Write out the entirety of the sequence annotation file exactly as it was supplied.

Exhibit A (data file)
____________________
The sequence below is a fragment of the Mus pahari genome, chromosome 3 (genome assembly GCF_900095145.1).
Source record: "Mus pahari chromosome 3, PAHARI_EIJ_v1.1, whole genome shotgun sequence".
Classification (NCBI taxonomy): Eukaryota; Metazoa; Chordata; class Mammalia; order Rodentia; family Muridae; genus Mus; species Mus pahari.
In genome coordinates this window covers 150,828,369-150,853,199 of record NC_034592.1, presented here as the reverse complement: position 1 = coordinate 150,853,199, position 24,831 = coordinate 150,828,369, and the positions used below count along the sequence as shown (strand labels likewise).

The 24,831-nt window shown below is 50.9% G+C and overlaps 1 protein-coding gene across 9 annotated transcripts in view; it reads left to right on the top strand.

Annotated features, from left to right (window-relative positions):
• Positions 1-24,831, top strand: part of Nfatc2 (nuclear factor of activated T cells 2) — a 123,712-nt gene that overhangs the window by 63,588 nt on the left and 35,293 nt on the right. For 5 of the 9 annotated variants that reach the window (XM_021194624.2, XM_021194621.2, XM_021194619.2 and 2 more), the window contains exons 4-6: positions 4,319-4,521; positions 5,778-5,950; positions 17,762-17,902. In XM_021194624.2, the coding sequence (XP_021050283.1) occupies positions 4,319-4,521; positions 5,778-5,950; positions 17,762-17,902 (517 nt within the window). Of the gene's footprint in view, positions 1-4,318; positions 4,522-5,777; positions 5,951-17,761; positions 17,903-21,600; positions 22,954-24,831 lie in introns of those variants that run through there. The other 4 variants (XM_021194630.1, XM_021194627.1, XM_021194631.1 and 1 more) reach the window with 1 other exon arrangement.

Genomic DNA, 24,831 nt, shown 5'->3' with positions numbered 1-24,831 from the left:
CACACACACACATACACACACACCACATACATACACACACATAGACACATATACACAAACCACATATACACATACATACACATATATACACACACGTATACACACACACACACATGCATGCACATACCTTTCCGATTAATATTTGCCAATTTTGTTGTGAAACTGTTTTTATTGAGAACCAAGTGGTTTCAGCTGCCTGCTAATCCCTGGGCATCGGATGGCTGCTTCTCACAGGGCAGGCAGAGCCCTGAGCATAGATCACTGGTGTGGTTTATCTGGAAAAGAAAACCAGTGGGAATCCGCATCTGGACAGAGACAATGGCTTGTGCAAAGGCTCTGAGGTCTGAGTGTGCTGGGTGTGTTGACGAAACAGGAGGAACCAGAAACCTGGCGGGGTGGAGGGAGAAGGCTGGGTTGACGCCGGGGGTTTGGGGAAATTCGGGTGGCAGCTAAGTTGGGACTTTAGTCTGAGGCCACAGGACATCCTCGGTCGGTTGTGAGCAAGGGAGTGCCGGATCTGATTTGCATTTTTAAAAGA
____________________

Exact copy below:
The sequence below is a fragment of the Mus pahari genome, chromosome 3 (genome assembly GCF_900095145.1).
Source record: "Mus pahari chromosome 3, PAHARI_EIJ_v1.1, whole genome shotgun sequence".
Classification (NCBI taxonomy): Eukaryota; Metazoa; Chordata; class Mammalia; order Rodentia; family Muridae; genus Mus; species Mus pahari.
In genome coordinates this window covers 150,828,369-150,853,199 of record NC_034592.1, presented here as the reverse complement: position 1 = coordinate 150,853,199, position 24,831 = coordinate 150,828,369, and the positions used below count along the sequence as shown (strand labels likewise).

The 24,831-nt window shown below is 50.9% G+C and overlaps 1 protein-coding gene across 9 annotated transcripts in view; it reads left to right on the top strand.

Annotated features, from left to right (window-relative positions):
• Positions 1-24,831, top strand: part of Nfatc2 (nuclear factor of activated T cells 2) — a 123,712-nt gene that overhangs the window by 63,588 nt on the left and 35,293 nt on the right. For 5 of the 9 annotated variants that reach the window (XM_021194624.2, XM_021194621.2, XM_021194619.2 and 2 more), the window contains exons 4-6: positions 4,319-4,521; positions 5,778-5,950; positions 17,762-17,902. In XM_021194624.2, the coding sequence (XP_021050283.1) occupies positions 4,319-4,521; positions 5,778-5,950; positions 17,762-17,902 (517 nt within the window). Of the gene's footprint in view, positions 1-4,318; positions 4,522-5,777; positions 5,951-17,761; positions 17,903-21,600; positions 22,954-24,831 lie in introns of those variants that run through there. The other 4 variants (XM_021194630.1, XM_021194627.1, XM_021194631.1 and 1 more) reach the window with 1 other exon arrangement.

Genomic DNA, 24,831 nt, shown 5'->3' with positions numbered 1-24,831 from the left:
CACACACACACATACACACACACCACATACATACACACACATAGACACATATACACAAACCACATATACACATACATACACATATATACACACACGTATACACACACACACACATGCATGCACATACCTTTCCGATTAATATTTGCCAATTTTGTTGTGAAACTGTTTTTATTGAGAACCAAGTGGTTTCAGCTGCCTGCTAATCCCTGGGCATCGGATGGCTGCTTCTCACAGGGCAGGCAGAGCCCTGAGCATAGATCACTGGTGTGGTTTATCTGGAAAAGAAAACCAGTGGGAATCCGCATCTGGACAGAGACAATGGCTTGTGCAAAGGCTCTGAGGTCTGAGTGTGCTGGGTGTGTTGACGAAACAGGAGGAACCAGAAACCTGGCGGGGTGGAGGGAGAAGGCTGGGTTGACGCCGGGGGTTTGGGGAAATTCGGGTGGCAGCTAAGTTGGGACTTTAGTCTGAGGCCACAGGACATCCTCGGTCGGTTGTGAGCAAGGGAGTGCCGGATCTGATTTGCATTTTTAAAAGA